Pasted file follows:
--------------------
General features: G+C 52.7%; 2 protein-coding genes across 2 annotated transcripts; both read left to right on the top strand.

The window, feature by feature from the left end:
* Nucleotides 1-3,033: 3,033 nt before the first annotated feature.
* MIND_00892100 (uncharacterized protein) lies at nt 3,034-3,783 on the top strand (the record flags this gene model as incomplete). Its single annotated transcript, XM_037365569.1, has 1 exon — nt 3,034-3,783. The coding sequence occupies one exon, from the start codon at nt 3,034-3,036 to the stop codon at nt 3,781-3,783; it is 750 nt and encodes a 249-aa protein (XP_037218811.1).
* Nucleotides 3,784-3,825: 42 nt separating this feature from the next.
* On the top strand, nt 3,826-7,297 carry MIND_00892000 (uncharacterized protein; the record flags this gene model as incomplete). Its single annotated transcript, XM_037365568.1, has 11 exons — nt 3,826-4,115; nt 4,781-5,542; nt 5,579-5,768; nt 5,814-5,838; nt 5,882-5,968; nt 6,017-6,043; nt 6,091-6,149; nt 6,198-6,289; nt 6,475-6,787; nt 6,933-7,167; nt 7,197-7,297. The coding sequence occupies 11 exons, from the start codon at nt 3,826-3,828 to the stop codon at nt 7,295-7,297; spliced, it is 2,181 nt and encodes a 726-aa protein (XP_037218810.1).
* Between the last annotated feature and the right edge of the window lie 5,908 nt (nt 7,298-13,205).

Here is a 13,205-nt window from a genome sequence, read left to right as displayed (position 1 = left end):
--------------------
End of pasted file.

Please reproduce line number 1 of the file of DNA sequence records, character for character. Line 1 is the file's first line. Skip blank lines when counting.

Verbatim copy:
General features: G+C 52.7%; 2 protein-coding genes across 2 annotated transcripts; both read left to right on the top strand.